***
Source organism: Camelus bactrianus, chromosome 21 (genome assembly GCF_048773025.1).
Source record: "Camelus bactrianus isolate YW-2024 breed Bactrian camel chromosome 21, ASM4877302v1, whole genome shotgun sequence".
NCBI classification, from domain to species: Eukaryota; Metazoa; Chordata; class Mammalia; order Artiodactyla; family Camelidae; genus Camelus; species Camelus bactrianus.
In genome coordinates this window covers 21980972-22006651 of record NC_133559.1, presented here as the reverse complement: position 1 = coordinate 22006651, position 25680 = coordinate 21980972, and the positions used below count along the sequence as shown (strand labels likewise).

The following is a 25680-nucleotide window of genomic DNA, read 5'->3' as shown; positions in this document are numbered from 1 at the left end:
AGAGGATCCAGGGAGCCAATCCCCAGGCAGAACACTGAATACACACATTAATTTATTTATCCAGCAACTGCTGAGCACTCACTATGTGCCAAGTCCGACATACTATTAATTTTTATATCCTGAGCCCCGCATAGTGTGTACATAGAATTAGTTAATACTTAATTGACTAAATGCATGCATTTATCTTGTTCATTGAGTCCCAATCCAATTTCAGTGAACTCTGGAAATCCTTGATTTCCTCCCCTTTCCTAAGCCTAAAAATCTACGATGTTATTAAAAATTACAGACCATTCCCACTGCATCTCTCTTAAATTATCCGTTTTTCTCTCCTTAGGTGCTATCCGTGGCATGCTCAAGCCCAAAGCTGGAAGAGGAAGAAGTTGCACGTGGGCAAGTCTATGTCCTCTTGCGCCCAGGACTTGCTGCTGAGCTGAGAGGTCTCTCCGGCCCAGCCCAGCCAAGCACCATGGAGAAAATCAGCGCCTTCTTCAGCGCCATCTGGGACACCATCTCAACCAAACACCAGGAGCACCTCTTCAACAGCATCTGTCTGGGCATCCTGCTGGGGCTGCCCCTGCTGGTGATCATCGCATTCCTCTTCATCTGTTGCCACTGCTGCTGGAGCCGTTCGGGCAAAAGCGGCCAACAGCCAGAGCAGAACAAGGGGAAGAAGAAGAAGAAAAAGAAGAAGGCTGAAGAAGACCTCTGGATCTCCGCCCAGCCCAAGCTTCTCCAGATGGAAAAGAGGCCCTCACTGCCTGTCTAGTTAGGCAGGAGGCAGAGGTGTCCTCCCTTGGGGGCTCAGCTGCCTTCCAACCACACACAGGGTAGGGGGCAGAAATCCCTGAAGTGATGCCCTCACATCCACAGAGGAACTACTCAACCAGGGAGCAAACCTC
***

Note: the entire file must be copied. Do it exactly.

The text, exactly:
Source organism: Camelus bactrianus, chromosome 21 (genome assembly GCF_048773025.1).
Source record: "Camelus bactrianus isolate YW-2024 breed Bactrian camel chromosome 21, ASM4877302v1, whole genome shotgun sequence".
NCBI classification, from domain to species: Eukaryota; Metazoa; Chordata; class Mammalia; order Artiodactyla; family Camelidae; genus Camelus; species Camelus bactrianus.
In genome coordinates this window covers 21980972-22006651 of record NC_133559.1, presented here as the reverse complement: position 1 = coordinate 22006651, position 25680 = coordinate 21980972, and the positions used below count along the sequence as shown (strand labels likewise).

The following is a 25680-nucleotide window of genomic DNA, read 5'->3' as shown; positions in this document are numbered from 1 at the left end:
AGAGGATCCAGGGAGCCAATCCCCAGGCAGAACACTGAATACACACATTAATTTATTTATCCAGCAACTGCTGAGCACTCACTATGTGCCAAGTCCGACATACTATTAATTTTTATATCCTGAGCCCCGCATAGTGTGTACATAGAATTAGTTAATACTTAATTGACTAAATGCATGCATTTATCTTGTTCATTGAGTCCCAATCCAATTTCAGTGAACTCTGGAAATCCTTGATTTCCTCCCCTTTCCTAAGCCTAAAAATCTACGATGTTATTAAAAATTACAGACCATTCCCACTGCATCTCTCTTAAATTATCCGTTTTTCTCTCCTTAGGTGCTATCCGTGGCATGCTCAAGCCCAAAGCTGGAAGAGGAAGAAGTTGCACGTGGGCAAGTCTATGTCCTCTTGCGCCCAGGACTTGCTGCTGAGCTGAGAGGTCTCTCCGGCCCAGCCCAGCCAAGCACCATGGAGAAAATCAGCGCCTTCTTCAGCGCCATCTGGGACACCATCTCAACCAAACACCAGGAGCACCTCTTCAACAGCATCTGTCTGGGCATCCTGCTGGGGCTGCCCCTGCTGGTGATCATCGCATTCCTCTTCATCTGTTGCCACTGCTGCTGGAGCCGTTCGGGCAAAAGCGGCCAACAGCCAGAGCAGAACAAGGGGAAGAAGAAGAAGAAAAAGAAGAAGGCTGAAGAAGACCTCTGGATCTCCGCCCAGCCCAAGCTTCTCCAGATGGAAAAGAGGCCCTCACTGCCTGTCTAGTTAGGCAGGAGGCAGAGGTGTCCTCCCTTGGGGGCTCAGCTGCCTTCCAACCACACACAGGGTAGGGGGCAGAAATCCCTGAAGTGATGCCCTCACATCCACAGAGGAACTACTCAACCAGGGAGCAAACCTC